Politics is back December 30, 2006Posted by gordonwatts in politics.
The next two years, mostly for those of us that live in the USA, is going to be thick and heavy with politics. For those of you living outside the USA — consider yourself lucky. It won’t be until things get serious, in about one and a half years, that this election campaign will start making regular international headlines. But for those of us in North America…
We hold our politicians to impossible standards. We analyze every single word they say. A trip up, or a loosely worded phrase means hours of commentary about what they really meant. The candidate’s staff and others all try to spin it one way or the other. There is the real fear that a human mistake could preoccupy a campaign for days; valuable time better spent getting their message out. Most often these are innocent mistakes. The candidate, answering 100’s of questions didn’t understand the context of the question, or perhaps wasn’t briefed on background for a question they thought they understood. Whatever — human.
I’ve seen this in physics. For example, when the rival experiment, CDF, publishes something that we are working on we’ll go over it with a fine tooth comb. Sometimes we’ll find something that doesn’t make sense, or perhaps an efficiency or result we can’t reproduce. “Did they lie!?” is often, only half jokingly, asked. Or sometimes CDF requests something from lab management and DZERO immediately thinks “Hey — what are they trying to do to us?” I can’t recall any scientific result that was wrong: it is always a misunderstanding. I also don’t recall CDF going out of their way to harm DZERO. Now, cooler heads have always prevailed at DZERO — but my point is plenty of people willing to start something like this. Politics is way worse.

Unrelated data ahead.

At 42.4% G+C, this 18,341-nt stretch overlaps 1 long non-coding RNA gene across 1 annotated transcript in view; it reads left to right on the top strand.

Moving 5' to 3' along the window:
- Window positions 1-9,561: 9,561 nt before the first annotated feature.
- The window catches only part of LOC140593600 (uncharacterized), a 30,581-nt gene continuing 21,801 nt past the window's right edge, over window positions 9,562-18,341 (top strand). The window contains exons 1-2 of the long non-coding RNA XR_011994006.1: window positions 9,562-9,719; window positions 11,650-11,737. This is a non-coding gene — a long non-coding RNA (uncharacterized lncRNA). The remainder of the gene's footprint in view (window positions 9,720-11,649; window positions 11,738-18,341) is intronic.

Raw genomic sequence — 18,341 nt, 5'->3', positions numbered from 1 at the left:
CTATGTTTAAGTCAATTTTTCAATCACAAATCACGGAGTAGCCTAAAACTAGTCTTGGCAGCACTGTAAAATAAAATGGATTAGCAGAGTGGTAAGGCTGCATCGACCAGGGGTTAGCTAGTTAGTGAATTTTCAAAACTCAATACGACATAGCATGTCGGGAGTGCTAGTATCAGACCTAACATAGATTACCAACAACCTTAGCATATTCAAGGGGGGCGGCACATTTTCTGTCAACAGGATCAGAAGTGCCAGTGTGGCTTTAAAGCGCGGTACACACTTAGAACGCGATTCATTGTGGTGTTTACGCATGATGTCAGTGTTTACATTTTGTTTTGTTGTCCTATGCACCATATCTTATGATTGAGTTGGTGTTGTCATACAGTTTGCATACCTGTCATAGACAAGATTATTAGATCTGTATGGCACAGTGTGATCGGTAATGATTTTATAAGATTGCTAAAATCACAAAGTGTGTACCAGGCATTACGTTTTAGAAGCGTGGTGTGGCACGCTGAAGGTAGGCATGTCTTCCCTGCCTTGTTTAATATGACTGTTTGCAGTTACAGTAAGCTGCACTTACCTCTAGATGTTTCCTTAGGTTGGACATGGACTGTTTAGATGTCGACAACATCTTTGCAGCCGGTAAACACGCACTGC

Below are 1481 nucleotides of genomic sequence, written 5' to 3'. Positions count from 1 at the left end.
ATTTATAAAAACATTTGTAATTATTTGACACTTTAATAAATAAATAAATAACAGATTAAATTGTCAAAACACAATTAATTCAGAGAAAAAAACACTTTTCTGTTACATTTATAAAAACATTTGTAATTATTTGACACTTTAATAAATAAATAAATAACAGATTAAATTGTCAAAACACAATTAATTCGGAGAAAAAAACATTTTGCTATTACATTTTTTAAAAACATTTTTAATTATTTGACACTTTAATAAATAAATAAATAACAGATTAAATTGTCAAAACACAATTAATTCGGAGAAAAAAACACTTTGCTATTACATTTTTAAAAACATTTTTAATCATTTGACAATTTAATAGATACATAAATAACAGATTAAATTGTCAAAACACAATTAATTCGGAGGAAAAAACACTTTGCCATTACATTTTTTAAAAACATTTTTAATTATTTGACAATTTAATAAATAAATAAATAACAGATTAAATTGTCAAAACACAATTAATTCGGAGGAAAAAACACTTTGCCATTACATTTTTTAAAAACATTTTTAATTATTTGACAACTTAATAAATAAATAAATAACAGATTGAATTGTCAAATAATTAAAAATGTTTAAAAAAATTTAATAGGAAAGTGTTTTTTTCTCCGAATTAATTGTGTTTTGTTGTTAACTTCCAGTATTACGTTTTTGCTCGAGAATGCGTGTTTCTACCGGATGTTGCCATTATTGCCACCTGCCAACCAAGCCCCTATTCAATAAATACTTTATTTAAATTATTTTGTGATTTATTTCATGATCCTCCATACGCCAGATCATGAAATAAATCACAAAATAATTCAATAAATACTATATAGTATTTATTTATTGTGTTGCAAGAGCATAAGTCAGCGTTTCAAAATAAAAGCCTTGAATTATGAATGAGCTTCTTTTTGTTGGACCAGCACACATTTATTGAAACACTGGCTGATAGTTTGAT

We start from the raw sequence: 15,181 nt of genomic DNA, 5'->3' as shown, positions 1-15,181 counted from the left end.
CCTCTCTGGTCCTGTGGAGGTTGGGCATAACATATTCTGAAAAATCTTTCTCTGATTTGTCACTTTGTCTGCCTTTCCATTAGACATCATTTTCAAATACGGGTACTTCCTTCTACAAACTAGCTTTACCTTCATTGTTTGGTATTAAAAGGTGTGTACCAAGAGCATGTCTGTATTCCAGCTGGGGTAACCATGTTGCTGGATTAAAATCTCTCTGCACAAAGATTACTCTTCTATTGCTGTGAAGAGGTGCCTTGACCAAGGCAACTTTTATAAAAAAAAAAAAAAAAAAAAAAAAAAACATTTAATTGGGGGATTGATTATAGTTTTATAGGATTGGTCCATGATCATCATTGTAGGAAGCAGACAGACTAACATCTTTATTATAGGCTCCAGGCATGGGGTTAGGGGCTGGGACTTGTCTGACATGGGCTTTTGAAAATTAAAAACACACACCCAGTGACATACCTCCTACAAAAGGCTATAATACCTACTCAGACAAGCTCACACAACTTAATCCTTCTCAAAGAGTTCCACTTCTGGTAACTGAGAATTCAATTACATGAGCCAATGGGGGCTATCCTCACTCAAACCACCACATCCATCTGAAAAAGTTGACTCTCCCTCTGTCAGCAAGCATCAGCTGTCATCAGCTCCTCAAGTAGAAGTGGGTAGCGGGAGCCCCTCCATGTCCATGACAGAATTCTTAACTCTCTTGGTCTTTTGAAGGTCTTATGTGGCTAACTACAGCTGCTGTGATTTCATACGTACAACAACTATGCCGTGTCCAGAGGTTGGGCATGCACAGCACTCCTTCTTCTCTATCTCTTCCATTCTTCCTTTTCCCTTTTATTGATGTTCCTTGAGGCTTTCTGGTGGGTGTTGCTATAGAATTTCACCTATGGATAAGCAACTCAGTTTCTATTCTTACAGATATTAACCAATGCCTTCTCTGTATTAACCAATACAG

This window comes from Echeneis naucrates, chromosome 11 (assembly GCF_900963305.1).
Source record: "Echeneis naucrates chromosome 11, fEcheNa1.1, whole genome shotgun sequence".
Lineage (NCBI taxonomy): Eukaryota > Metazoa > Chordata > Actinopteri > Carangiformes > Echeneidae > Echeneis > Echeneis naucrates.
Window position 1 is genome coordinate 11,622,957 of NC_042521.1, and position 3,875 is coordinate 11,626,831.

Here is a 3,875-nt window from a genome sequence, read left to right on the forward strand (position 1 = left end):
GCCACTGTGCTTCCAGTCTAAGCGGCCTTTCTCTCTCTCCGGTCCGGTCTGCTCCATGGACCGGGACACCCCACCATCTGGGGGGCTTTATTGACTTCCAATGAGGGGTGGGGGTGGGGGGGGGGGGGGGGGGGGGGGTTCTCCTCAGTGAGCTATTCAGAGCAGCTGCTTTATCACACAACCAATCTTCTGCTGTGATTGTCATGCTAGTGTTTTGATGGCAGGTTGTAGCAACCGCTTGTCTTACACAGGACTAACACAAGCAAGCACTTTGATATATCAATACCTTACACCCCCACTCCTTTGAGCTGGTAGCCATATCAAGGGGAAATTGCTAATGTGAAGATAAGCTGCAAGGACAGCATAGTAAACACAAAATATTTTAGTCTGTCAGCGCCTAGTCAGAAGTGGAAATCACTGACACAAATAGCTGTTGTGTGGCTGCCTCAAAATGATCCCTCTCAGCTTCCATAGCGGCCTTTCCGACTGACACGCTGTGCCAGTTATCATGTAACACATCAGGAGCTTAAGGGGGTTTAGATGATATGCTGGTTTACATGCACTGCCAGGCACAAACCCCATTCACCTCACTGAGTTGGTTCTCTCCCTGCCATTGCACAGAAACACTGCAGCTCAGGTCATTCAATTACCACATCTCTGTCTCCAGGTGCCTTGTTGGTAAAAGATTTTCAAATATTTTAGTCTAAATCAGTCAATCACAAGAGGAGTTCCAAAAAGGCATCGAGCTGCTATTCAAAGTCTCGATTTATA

I’ve always thought communication was the way around this. The more people knew about the candidates the more they would see them as human and thus not get so tied up in knots over the innocent mistakes; rather they save their ire for the real mistakes. [As I re-read this (yes, I do proof read my posts) I’m reminded of John Stewart’s Crossfire rant].
Scoble, a fairly well know tech blogger, has followed Edwards around New Orleans during the whole “I’m running” press spectacular. He has a series of posts, and in one of his summary posts he talks about this aspect:
I found that I was far less cynical about the political process. Leave Edwards out of this. Anyone who is doing this deserves a lot more support than we’ve been giving political leaders. We treat politicians like scum and I came away with a lot more respect for the process and for the people who put their ideas out in front of people.
Blogger’s, it sounds like, are going to get quite a bit of access to political campaigns this time around. Will it change our perceptions? Of course, there are plenty of attack-bloggers out there who do as much damage as anything else (i.e. the whole Liberman fiasco).
On the other hand, most of us (myself included) just don’t have the time to read all this stuff. In the end I’ll rely on some small subset of (biased) news sources for my information. Oh well.🙂
UPDATE: Fixed error pointed out in comments by A. Thanks! So much for proof reading!